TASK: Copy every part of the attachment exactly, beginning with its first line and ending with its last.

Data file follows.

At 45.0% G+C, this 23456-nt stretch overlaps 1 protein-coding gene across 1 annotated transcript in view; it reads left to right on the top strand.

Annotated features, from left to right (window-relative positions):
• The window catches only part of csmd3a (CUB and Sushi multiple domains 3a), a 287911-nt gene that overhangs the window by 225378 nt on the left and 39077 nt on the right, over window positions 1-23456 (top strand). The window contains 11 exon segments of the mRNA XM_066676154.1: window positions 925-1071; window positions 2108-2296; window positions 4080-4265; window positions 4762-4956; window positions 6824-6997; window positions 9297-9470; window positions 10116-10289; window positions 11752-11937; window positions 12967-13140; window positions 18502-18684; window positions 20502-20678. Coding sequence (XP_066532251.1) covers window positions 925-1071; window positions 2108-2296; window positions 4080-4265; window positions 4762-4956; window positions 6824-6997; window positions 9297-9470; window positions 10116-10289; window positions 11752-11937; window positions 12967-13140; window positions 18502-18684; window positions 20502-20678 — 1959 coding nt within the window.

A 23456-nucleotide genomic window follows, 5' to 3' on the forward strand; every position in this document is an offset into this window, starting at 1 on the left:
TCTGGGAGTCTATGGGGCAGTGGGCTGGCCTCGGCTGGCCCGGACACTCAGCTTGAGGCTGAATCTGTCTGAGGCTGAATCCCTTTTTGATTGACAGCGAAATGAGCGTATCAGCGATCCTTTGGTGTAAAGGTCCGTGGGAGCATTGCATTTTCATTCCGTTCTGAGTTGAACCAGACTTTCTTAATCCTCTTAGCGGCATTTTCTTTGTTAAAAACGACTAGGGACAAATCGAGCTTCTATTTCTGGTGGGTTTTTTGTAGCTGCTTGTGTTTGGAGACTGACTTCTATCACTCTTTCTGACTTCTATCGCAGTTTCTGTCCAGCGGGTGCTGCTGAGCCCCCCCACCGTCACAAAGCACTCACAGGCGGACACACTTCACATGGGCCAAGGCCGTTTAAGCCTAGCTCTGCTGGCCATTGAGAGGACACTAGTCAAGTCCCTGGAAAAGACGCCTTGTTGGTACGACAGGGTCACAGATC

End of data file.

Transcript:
At 45.0% G+C, this 23456-nt stretch overlaps 1 protein-coding gene across 1 annotated transcript in view; it reads left to right on the top strand.

Annotated features, from left to right (window-relative positions):
• The window catches only part of csmd3a (CUB and Sushi multiple domains 3a), a 287911-nt gene that overhangs the window by 225378 nt on the left and 39077 nt on the right, over window positions 1-23456 (top strand). The window contains 11 exon segments of the mRNA XM_066676154.1: window positions 925-1071; window positions 2108-2296; window positions 4080-4265; window positions 4762-4956; window positions 6824-6997; window positions 9297-9470; window positions 10116-10289; window positions 11752-11937; window positions 12967-13140; window positions 18502-18684; window positions 20502-20678. Coding sequence (XP_066532251.1) covers window positions 925-1071; window positions 2108-2296; window positions 4080-4265; window positions 4762-4956; window positions 6824-6997; window positions 9297-9470; window positions 10116-10289; window positions 11752-11937; window positions 12967-13140; window positions 18502-18684; window positions 20502-20678 — 1959 coding nt within the window.

A 23456-nucleotide genomic window follows, 5' to 3' on the forward strand; every position in this document is an offset into this window, starting at 1 on the left:
TCTGGGAGTCTATGGGGCAGTGGGCTGGCCTCGGCTGGCCCGGACACTCAGCTTGAGGCTGAATCTGTCTGAGGCTGAATCCCTTTTTGATTGACAGCGAAATGAGCGTATCAGCGATCCTTTGGTGTAAAGGTCCGTGGGAGCATTGCATTTTCATTCCGTTCTGAGTTGAACCAGACTTTCTTAATCCTCTTAGCGGCATTTTCTTTGTTAAAAACGACTAGGGACAAATCGAGCTTCTATTTCTGGTGGGTTTTTTGTAGCTGCTTGTGTTTGGAGACTGACTTCTATCACTCTTTCTGACTTCTATCGCAGTTTCTGTCCAGCGGGTGCTGCTGAGCCCCCCCACCGTCACAAAGCACTCACAGGCGGACACACTTCACATGGGCCAAGGCCGTTTAAGCCTAGCTCTGCTGGCCATTGAGAGGACACTAGTCAAGTCCCTGGAAAAGACGCCTTGTTGGTACGACAGGGTCACAGATC